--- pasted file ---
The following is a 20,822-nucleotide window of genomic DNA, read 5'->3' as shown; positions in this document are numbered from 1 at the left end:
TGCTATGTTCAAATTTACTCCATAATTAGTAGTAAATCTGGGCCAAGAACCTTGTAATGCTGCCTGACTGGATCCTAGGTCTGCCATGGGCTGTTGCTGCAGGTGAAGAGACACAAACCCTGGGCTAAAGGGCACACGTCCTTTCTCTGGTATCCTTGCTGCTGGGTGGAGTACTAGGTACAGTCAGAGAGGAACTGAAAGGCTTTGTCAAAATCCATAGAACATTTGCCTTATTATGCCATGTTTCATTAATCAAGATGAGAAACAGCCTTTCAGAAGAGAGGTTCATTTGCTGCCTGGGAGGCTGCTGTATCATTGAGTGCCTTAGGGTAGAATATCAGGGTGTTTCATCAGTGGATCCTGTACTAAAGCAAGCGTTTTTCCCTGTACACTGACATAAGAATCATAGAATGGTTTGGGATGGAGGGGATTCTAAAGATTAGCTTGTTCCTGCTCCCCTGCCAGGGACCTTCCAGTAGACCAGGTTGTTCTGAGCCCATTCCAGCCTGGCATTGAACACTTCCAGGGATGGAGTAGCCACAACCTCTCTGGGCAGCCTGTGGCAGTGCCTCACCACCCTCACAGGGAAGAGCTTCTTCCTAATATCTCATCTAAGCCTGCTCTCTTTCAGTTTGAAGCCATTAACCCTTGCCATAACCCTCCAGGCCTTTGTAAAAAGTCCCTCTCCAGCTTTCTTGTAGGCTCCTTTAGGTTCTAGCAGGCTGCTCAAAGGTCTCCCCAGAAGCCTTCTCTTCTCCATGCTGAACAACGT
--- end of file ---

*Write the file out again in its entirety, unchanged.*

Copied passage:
The following is a 20,822-nucleotide window of genomic DNA, read 5'->3' as shown; positions in this document are numbered from 1 at the left end:
TGCTATGTTCAAATTTACTCCATAATTAGTAGTAAATCTGGGCCAAGAACCTTGTAATGCTGCCTGACTGGATCCTAGGTCTGCCATGGGCTGTTGCTGCAGGTGAAGAGACACAAACCCTGGGCTAAAGGGCACACGTCCTTTCTCTGGTATCCTTGCTGCTGGGTGGAGTACTAGGTACAGTCAGAGAGGAACTGAAAGGCTTTGTCAAAATCCATAGAACATTTGCCTTATTATGCCATGTTTCATTAATCAAGATGAGAAACAGCCTTTCAGAAGAGAGGTTCATTTGCTGCCTGGGAGGCTGCTGTATCATTGAGTGCCTTAGGGTAGAATATCAGGGTGTTTCATCAGTGGATCCTGTACTAAAGCAAGCGTTTTTCCCTGTACACTGACATAAGAATCATAGAATGGTTTGGGATGGAGGGGATTCTAAAGATTAGCTTGTTCCTGCTCCCCTGCCAGGGACCTTCCAGTAGACCAGGTTGTTCTGAGCCCATTCCAGCCTGGCATTGAACACTTCCAGGGATGGAGTAGCCACAACCTCTCTGGGCAGCCTGTGGCAGTGCCTCACCACCCTCACAGGGAAGAGCTTCTTCCTAATATCTCATCTAAGCCTGCTCTCTTTCAGTTTGAAGCCATTAACCCTTGCCATAACCCTCCAGGCCTTTGTAAAAAGTCCCTCTCCAGCTTTCTTGTAGGCTCCTTTAGGTTCTAGCAGGCTGCTCAAAGGTCTCCCCAGAAGCCTTCTCTTCTCCATGCTGAACAACGT